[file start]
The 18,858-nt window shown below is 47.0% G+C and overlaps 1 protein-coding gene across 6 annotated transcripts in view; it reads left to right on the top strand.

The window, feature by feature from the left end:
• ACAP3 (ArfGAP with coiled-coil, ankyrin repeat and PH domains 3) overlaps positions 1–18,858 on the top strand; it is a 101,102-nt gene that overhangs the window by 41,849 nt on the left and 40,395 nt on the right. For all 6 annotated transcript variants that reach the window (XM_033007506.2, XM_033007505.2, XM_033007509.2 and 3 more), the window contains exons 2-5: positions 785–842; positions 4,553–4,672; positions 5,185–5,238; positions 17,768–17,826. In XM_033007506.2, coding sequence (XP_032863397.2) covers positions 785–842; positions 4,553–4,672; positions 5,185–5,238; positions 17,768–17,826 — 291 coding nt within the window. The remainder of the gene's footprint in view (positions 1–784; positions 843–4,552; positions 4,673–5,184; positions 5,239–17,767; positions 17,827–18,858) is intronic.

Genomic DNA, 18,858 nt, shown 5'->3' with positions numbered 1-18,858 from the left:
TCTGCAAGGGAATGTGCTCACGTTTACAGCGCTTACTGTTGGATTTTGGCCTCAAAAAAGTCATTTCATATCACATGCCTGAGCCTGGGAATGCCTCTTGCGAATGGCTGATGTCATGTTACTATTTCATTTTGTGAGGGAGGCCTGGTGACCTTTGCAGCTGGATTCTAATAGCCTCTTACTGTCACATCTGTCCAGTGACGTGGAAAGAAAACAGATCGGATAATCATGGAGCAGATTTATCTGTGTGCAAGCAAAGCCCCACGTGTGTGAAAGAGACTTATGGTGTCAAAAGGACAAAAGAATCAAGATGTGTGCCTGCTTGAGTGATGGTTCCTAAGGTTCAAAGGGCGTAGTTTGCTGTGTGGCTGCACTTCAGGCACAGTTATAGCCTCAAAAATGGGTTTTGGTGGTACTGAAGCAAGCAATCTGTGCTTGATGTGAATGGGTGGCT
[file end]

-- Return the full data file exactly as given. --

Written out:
The 18,858-nt window shown below is 47.0% G+C and overlaps 1 protein-coding gene across 6 annotated transcripts in view; it reads left to right on the top strand.

The window, feature by feature from the left end:
• ACAP3 (ArfGAP with coiled-coil, ankyrin repeat and PH domains 3) overlaps positions 1–18,858 on the top strand; it is a 101,102-nt gene that overhangs the window by 41,849 nt on the left and 40,395 nt on the right. For all 6 annotated transcript variants that reach the window (XM_033007506.2, XM_033007505.2, XM_033007509.2 and 3 more), the window contains exons 2-5: positions 785–842; positions 4,553–4,672; positions 5,185–5,238; positions 17,768–17,826. In XM_033007506.2, coding sequence (XP_032863397.2) covers positions 785–842; positions 4,553–4,672; positions 5,185–5,238; positions 17,768–17,826 — 291 coding nt within the window. The remainder of the gene's footprint in view (positions 1–784; positions 843–4,552; positions 4,673–5,184; positions 5,239–17,767; positions 17,827–18,858) is intronic.

Genomic DNA, 18,858 nt, shown 5'->3' with positions numbered 1-18,858 from the left:
TCTGCAAGGGAATGTGCTCACGTTTACAGCGCTTACTGTTGGATTTTGGCCTCAAAAAAGTCATTTCATATCACATGCCTGAGCCTGGGAATGCCTCTTGCGAATGGCTGATGTCATGTTACTATTTCATTTTGTGAGGGAGGCCTGGTGACCTTTGCAGCTGGATTCTAATAGCCTCTTACTGTCACATCTGTCCAGTGACGTGGAAAGAAAACAGATCGGATAATCATGGAGCAGATTTATCTGTGTGCAAGCAAAGCCCCACGTGTGTGAAAGAGACTTATGGTGTCAAAAGGACAAAAGAATCAAGATGTGTGCCTGCTTGAGTGATGGTTCCTAAGGTTCAAAGGGCGTAGTTTGCTGTGTGGCTGCACTTCAGGCACAGTTATAGCCTCAAAAATGGGTTTTGGTGGTACTGAAGCAAGCAATCTGTGCTTGATGTGAATGGGTGGCT